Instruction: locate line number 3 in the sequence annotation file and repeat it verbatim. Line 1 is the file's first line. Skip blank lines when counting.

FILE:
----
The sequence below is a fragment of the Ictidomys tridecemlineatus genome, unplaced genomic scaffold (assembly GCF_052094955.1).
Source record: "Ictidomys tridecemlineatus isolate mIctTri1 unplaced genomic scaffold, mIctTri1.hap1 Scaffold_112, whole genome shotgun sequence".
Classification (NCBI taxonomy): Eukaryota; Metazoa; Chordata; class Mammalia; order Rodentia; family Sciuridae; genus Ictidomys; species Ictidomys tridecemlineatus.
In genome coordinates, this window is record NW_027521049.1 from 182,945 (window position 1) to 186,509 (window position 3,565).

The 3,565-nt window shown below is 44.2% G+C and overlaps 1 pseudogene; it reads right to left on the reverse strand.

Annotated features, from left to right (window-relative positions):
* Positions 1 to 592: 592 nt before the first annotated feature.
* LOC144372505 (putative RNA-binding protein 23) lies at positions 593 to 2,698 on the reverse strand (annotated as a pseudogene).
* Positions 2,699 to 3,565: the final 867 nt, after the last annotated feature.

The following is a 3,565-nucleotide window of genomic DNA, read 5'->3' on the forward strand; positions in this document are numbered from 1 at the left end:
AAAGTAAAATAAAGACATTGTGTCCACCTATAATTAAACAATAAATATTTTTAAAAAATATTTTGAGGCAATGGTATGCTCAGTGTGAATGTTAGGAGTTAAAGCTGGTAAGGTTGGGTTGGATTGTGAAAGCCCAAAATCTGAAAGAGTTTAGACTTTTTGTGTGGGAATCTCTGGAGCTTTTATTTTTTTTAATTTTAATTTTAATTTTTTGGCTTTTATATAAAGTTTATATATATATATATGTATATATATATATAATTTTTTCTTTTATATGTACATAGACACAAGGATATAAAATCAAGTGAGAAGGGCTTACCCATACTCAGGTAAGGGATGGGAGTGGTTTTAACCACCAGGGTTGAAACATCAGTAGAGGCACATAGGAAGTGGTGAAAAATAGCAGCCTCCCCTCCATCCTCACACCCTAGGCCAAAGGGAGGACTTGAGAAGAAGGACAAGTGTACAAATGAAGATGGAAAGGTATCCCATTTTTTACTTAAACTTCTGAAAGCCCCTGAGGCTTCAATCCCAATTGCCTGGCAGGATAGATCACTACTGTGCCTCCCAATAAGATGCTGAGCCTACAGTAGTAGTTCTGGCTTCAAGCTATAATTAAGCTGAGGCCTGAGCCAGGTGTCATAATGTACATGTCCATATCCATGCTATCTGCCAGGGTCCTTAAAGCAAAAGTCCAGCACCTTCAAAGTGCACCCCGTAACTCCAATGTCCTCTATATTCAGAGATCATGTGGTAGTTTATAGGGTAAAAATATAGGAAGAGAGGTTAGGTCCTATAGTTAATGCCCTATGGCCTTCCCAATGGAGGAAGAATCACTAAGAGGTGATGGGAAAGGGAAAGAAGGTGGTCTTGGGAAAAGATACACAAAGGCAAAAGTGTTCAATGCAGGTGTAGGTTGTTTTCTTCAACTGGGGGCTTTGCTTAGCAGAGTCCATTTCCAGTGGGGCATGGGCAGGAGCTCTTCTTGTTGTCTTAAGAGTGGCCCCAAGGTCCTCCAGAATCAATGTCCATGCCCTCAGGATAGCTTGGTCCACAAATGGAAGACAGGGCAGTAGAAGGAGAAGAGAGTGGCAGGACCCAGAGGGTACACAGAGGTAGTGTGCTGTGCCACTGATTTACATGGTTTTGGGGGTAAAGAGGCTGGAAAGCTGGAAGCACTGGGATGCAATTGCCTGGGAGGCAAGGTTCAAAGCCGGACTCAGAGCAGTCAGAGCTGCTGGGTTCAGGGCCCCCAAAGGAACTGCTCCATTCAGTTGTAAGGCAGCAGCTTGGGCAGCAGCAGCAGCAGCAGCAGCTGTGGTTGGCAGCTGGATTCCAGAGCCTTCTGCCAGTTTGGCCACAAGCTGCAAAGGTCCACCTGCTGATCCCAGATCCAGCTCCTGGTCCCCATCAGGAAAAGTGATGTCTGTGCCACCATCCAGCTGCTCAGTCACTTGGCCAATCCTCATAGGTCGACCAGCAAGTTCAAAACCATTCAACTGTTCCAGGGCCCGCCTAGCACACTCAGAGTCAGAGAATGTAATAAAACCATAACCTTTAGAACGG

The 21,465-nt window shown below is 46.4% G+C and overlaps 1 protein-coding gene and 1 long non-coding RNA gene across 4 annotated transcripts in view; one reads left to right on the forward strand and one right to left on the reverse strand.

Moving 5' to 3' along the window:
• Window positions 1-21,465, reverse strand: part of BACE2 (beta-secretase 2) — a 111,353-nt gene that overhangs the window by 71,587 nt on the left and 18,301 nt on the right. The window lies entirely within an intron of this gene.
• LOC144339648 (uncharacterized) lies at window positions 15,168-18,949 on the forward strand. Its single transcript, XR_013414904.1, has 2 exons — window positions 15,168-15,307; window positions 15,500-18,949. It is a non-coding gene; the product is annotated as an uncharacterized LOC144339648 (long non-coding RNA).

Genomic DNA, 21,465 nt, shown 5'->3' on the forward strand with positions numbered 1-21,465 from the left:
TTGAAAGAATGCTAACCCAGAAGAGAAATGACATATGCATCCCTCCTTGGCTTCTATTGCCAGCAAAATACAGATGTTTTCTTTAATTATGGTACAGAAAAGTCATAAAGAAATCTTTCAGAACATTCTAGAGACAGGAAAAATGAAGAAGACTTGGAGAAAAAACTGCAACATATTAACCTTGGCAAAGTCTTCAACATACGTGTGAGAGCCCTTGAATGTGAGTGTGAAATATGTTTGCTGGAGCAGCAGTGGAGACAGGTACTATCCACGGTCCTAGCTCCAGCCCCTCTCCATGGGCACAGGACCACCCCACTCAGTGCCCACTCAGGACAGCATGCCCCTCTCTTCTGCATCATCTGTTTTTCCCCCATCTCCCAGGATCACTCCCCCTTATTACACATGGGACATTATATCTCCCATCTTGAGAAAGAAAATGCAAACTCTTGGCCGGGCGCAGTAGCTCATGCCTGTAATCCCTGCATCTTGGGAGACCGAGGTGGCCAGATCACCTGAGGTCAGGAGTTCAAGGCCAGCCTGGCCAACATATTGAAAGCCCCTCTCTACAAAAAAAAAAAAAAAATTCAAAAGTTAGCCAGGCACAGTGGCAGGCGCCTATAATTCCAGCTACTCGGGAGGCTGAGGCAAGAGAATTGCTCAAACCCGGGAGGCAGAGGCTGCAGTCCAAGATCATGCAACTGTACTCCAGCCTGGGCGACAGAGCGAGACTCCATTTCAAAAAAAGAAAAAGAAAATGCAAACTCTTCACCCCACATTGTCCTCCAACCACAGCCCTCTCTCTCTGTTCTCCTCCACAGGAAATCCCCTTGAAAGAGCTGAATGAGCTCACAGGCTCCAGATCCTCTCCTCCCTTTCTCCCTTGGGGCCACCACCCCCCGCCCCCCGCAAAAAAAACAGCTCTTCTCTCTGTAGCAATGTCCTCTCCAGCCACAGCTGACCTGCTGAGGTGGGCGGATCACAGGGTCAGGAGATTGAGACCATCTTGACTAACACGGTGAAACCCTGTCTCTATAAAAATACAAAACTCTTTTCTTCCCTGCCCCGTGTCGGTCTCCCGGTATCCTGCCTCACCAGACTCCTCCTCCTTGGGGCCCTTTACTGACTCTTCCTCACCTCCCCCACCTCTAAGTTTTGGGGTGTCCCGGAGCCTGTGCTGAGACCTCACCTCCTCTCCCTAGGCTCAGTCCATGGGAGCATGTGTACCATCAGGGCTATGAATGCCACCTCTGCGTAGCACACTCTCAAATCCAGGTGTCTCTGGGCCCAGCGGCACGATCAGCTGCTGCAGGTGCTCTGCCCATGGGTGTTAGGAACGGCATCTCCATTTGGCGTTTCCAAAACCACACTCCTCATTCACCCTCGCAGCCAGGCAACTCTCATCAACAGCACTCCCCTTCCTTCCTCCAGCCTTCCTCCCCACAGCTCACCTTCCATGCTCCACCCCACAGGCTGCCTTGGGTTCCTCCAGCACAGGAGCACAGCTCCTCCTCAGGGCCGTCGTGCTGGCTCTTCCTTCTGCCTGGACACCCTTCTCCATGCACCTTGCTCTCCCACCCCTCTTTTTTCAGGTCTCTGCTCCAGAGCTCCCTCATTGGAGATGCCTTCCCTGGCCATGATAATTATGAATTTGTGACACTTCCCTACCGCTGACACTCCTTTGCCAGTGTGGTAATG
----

Classification (NCBI taxonomy): Eukaryota; Metazoa; Chordata; class Mammalia; order Rodentia; family Sciuridae; genus Ictidomys; species Ictidomys tridecemlineatus.